The governments of all of the countries whose parliaments have ratified the Protocol are supporting it. Most prominent among advocates of Kyoto have been the European Union and many environmentalist organizations. The United Nations and some individual nations' scientific advisory bodies (including the G8 national science academies) have also issued reports favoring the Kyoto Protocol.

An international day of action is planned for 3 December 2005, to coincide with the Meeting of the Parties in Montreal. The planned demonstrations are endorsed by the Assembly of Movements of the World Social Forum.[19]

Grassroots support in the US

In the US, there is at least one student group Kyoto Now! which aims to use student interest to support pressure towards reducing emissions as targeted by the Kyoto Protocol compliance.

As of November 15, 2004, nine Northeastern US states are involved in the Regional Greenhouse Gas Initiative (RGGI) [20], which is a state level emissions capping and trading program. It is believed that the state-level program will indirectly apply pressure on the federal government by demonstrating that reductions can be achieved without being a signatory of the Kyoto Protocol.

As of June 22, 2005, 165 US cities representing 35 million Americans support Kyoto after Mayor Greg Nickels of Seattle started a nationwide effort to get cities to agree to the protocol.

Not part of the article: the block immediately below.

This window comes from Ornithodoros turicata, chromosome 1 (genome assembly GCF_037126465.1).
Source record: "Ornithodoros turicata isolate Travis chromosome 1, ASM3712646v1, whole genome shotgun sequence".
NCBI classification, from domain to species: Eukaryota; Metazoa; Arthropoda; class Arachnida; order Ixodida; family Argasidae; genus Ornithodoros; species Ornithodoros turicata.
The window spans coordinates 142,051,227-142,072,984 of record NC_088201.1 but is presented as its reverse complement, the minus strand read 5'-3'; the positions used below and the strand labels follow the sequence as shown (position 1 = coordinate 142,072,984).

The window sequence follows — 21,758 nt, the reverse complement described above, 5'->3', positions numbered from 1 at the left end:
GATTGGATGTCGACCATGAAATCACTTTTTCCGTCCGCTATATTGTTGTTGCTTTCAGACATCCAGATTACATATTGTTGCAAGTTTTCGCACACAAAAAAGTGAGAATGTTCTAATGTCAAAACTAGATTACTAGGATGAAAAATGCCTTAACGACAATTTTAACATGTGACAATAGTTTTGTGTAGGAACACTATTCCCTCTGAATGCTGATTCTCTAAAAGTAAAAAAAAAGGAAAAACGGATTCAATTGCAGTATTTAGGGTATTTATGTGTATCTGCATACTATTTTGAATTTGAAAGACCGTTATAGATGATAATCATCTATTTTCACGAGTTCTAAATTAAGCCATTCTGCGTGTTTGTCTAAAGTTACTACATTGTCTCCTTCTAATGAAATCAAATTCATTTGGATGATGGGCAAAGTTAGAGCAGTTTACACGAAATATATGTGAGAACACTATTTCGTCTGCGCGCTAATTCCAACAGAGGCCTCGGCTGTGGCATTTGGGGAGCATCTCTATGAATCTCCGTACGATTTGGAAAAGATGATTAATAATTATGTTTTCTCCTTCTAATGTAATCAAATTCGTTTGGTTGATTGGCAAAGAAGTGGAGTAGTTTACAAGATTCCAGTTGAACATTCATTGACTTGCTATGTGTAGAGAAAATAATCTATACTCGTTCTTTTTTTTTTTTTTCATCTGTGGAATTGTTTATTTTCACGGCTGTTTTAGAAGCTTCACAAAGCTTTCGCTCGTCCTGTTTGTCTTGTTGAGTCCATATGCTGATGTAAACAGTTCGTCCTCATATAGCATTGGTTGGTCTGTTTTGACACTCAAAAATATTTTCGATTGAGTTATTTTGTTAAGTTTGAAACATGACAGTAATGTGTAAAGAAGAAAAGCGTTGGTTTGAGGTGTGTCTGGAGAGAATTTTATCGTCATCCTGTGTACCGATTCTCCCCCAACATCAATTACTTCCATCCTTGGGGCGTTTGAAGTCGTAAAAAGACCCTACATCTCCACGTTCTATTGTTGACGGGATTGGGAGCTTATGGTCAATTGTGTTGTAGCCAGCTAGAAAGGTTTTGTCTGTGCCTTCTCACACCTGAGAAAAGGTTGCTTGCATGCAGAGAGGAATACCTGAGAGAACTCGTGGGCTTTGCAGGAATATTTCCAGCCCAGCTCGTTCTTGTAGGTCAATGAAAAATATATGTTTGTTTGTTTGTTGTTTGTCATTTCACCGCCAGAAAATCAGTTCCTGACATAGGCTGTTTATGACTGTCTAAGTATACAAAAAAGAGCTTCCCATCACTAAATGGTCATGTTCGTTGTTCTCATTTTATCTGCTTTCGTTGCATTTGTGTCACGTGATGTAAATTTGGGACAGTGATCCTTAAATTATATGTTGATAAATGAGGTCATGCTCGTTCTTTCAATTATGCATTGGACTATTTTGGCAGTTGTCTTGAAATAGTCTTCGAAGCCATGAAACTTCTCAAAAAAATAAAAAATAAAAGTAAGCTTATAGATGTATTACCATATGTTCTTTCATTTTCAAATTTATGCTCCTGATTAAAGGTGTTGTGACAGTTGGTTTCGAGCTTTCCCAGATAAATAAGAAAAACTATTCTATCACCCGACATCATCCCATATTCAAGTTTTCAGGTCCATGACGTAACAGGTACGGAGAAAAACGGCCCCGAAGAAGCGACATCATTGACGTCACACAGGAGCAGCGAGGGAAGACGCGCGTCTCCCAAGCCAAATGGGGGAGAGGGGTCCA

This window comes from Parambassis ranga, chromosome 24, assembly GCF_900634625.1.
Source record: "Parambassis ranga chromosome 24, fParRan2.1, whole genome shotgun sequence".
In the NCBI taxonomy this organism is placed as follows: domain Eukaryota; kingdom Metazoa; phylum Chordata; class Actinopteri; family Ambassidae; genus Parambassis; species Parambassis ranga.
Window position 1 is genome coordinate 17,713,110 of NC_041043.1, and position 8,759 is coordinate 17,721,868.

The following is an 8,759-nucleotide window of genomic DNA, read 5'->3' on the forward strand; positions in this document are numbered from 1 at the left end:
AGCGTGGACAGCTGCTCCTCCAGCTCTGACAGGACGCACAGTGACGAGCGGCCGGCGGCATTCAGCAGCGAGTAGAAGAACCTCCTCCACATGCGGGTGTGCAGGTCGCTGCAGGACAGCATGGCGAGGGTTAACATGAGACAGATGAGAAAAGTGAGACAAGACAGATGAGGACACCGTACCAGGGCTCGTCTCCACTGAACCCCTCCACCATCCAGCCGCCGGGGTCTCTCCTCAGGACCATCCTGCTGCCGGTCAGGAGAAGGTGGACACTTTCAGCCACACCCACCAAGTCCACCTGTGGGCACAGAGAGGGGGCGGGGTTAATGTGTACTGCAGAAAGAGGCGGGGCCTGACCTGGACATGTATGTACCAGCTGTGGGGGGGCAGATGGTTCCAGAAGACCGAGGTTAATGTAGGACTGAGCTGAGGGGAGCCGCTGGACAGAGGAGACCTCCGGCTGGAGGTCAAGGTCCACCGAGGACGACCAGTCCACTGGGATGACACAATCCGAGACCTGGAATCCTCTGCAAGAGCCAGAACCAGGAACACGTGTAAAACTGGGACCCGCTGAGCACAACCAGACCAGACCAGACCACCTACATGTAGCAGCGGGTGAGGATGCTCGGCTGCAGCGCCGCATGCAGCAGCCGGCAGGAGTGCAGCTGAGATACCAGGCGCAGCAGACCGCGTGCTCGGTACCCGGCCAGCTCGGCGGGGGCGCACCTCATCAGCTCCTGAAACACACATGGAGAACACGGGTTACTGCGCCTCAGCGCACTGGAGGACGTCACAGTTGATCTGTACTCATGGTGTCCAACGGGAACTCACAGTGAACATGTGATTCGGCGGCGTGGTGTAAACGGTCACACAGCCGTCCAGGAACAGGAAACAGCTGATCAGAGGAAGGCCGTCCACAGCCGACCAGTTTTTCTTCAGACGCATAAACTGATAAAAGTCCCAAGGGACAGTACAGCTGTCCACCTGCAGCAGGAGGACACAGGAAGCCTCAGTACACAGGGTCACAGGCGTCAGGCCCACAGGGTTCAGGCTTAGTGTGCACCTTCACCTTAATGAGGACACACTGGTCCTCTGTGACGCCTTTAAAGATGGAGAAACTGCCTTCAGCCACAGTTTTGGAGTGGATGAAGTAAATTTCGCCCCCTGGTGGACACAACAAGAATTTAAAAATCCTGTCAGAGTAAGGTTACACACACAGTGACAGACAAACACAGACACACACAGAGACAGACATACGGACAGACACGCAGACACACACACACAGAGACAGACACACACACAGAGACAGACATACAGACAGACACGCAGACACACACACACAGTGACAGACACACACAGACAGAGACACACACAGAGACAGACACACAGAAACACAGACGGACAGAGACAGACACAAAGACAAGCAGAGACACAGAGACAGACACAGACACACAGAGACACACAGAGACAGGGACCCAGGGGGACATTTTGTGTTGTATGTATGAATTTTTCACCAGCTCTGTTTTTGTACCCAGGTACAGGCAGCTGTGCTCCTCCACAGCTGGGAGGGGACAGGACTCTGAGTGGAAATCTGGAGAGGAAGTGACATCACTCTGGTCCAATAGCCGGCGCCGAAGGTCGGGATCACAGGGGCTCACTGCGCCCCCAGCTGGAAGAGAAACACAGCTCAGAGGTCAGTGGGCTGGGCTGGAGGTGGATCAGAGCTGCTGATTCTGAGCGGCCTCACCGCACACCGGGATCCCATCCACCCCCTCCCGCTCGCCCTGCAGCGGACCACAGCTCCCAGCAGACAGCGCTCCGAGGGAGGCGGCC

Opposition to Kyoto

The two major countries currently opposed to the treaty are the USA and Australia, based on the public statements of both governments and the US Senate. Some public policy experts who are skeptical of the global warming hypothesis see Kyoto as a scheme to either retard the growth of the world's industrial democracies or to transfer wealth to the third world in what they claim is a global socialism initiative.

Some critics say there are problems with the underlying science (see global warming controversy).

Some critics state that the protocol will prevent or damage economic growth.

  • American Council for Capital Formation [21]
  • United States Department of Energy [22]
  • National Bank of New Zealand [23]

The 1997 Leipzig Declaration called the Kyoto Protocol "dangerously simplistic, quite ineffective, and economically destructive to jobs and standards-of-living". However, most of the signers of the Leipzig Declaration were non-scientists or lacked credentials in the specific field of climate research.

Some argue that the protocol does not go far enough to curb greenhouse emissions (Niue, The Cook Islands, and Nauru added notes to this effect when signing the protocol [24]), and the standards it sets would be ineffective at curbing or slowing climate change. In addition, there have been recent scientific challenges to the idea of carbon credits, planting "Kyoto forests" or plantations to reduce total carbon dioxide output. Recent evidence shows that this may in fact increase carbon dioxide emissions for the first 10 years, due to the growth pattern of young forests and the effect it has on soil-trapped carbon dioxide. Several industrial countries have made carbon credits an important part of their strategies for reducing their net greenhouse gas outputs, further calling into question the effectiveness of the protocols.